Music streaming services are a way for you to listen to a world of songs and artists without having to download files to your phone, tablet, computer or NAS (Network Attached Storage) drive connected to your router. They allow you to enjoy music from every genre imaginable, create playlists of your favorites and explore new tunes and artists. Music streaming services are so popular now that you’ve probably already listened to one in a restaurant or doctor’s office even if you didn’t realize it.
As with most things audio, the best option isn’t necessarily the highest rated or most popular one — it’s the option that best suits your needs, whether you’re listening in your car, at the gym or on your audiophile system at home. Although competition has resulted in many streaming services offering comparable pricing and features, there are some key differences that can help determine the right choice for you and your lifestyle. In this article, we’ll take a look at those differences, and also explore some of the things that streaming services have in common.
Pricing is, of course, a key factor for most people. Some of the most well-known streaming services, like Pandora® and Spotify®, owe their popularity largely to free plans that allow you to explore premade playlists and see how well the service adjusts to your taste based on your likes. Other services offer a free 30-day trial period so you can test out a few and see which you like best. Just remember to cancel before recurring billing kicks in.
There is a downside, however. For one thing, most free plans contain ads. Others may not allow skipping songs or only offer shuffle play, meaning that the songs in a playlist can only play in random order. If you don’t mind these limitations, you can enjoy free streaming … or for just $4.99 a month you can avoid ads and have unlimited skips with Pandora’s Plus service.
The majority of popular streaming services, such as Spotify, charge $9.99/month for basic service for individuals and $14.99 for family plans that include up to six members. Basic services usually include access to the entire catalog, and sometimes include ad-free listening and unlimited skips. There is usually a slightly more expensive premium service plan that may include higher resolution songs and/or offline listening.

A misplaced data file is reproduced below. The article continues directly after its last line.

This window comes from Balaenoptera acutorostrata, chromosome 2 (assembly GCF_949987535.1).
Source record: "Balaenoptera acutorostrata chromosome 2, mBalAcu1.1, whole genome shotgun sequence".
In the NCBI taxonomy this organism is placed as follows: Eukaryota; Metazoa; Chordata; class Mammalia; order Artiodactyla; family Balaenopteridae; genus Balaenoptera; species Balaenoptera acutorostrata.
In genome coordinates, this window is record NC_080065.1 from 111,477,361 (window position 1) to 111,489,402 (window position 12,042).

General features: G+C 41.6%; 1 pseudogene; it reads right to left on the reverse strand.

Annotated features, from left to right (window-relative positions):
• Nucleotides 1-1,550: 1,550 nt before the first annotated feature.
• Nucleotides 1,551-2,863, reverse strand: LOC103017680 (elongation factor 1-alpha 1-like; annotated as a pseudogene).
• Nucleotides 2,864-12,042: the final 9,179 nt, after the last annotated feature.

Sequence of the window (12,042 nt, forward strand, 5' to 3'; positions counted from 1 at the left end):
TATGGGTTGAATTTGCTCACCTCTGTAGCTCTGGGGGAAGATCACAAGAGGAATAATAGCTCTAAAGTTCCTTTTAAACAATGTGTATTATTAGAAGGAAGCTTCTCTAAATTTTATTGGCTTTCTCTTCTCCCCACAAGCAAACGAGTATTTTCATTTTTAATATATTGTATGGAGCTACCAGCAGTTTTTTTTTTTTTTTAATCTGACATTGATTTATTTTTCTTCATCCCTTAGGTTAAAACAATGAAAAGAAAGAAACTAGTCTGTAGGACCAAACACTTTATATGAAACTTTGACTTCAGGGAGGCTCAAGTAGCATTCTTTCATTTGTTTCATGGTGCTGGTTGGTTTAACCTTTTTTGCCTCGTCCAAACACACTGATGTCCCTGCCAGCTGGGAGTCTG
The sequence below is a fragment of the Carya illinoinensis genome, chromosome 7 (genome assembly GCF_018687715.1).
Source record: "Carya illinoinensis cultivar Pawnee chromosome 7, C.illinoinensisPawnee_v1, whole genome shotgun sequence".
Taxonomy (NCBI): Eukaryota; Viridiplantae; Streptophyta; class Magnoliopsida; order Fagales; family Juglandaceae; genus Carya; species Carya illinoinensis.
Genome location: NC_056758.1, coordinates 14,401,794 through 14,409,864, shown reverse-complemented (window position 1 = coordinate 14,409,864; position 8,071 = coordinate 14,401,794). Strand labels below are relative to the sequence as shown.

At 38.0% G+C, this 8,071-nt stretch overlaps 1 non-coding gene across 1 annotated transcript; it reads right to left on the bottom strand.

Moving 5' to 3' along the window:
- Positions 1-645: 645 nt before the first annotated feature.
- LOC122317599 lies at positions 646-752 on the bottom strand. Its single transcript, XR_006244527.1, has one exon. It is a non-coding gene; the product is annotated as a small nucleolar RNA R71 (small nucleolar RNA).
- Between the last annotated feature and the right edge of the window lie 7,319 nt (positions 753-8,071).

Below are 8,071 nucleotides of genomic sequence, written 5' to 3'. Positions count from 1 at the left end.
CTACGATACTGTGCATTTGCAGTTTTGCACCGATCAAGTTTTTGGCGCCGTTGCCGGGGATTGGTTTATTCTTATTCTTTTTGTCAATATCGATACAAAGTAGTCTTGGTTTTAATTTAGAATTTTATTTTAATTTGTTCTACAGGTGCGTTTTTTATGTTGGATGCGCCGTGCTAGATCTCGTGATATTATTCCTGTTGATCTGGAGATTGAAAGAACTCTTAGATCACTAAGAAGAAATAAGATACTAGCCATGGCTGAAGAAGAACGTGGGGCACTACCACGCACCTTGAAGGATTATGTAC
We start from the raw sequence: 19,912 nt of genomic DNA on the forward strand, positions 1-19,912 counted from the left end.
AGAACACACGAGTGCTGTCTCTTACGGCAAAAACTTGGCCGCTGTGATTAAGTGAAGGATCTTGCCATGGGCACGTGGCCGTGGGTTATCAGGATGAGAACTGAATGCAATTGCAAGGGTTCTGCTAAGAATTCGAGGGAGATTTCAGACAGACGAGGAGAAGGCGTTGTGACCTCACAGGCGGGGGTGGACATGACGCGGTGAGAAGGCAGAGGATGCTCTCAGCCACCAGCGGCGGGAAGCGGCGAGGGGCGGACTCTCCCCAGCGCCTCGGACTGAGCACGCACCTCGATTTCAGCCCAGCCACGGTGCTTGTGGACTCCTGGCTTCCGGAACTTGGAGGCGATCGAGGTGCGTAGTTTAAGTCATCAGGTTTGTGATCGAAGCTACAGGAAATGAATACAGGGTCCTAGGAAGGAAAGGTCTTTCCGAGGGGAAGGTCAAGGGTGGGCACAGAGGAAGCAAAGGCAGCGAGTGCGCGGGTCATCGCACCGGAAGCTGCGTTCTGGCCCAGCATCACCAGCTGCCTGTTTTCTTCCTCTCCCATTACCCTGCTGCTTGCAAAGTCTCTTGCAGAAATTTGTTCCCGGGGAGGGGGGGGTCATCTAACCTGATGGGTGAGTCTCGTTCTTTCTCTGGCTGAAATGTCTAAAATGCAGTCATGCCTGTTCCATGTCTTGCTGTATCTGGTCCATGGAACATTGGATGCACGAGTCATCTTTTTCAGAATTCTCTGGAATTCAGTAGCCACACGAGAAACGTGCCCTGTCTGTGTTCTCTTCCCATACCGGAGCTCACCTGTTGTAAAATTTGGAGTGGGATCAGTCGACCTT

There are also discounted plans available for students or members of the military. Spotify, Apple Music®, Amazon Music Unlimited and others offer student plans for $4.99/month. There is even a student bundle of Spotify, Hulu® and SHOWTIME® for $4.99/month, but be prepared to prove that you’re a college student. Other services, like TIDAL, Pandora and Napster, offer military discounts.
Most streaming services have well over a million songs in their catalogs, with some boasting over 70 million songs! So, unless you’re into a really unique genre, you should be able to find songs you enjoy no matter which service you choose. Keep in mind, however, that bigger doesn’t always mean better, since some services focus on particular genres. For instance, TIDAL, whose artist-owners include JAY Z and Beyoncé, features many hip-hop songs. Again, you can take full advantage of the free trials to explore.
This may be the deciding factor for you audiophiles out there. Spotify, one of the most popular services, streams at lower bit rates and tops out at 320 Kbps, which is fine for most of us. But for those who demand higher-end audio, TIDAL and Deezer stream at up to CD quality (16-bit/44.1 kHz) for standard membership, and TIDAL can also stream at up to high-resolution (24-bit/96 kHz) if you have a premium membership. Qobuz streams at high-resolution, all the way up to 24-bit/192kHz. Click here to read our blog post about streaming audio quality.
Content is king! Are you interested in more than music? Pandora offers podcasts and stations, while Spotify and Apple Music have videos and radio stations (podcasts are also available separately from Apple via their Podcast app). You can even enjoy live concerts and other events on TIDAL and YouTube® Music.
Almost every service has a plan that allows you to download playlists and music so that you can listen offline, which comes in handy for those long plane flights and dead zones. However, some services, like Napster, only allow you to do so if you pay for a premium service.
If you must own your music, Apple Music, Qobuz and Amazon Music Unlimited allow you to buy it. Qobuz claims to have the largest store of high-resolution albums, with over 160,000 titles.
To summarize, here’s a table that compares many popular streaming services based on the factors discussed:
For best viewing of the table on a mobile device, click here.
* Note: The information in this table is accurate as of publication date.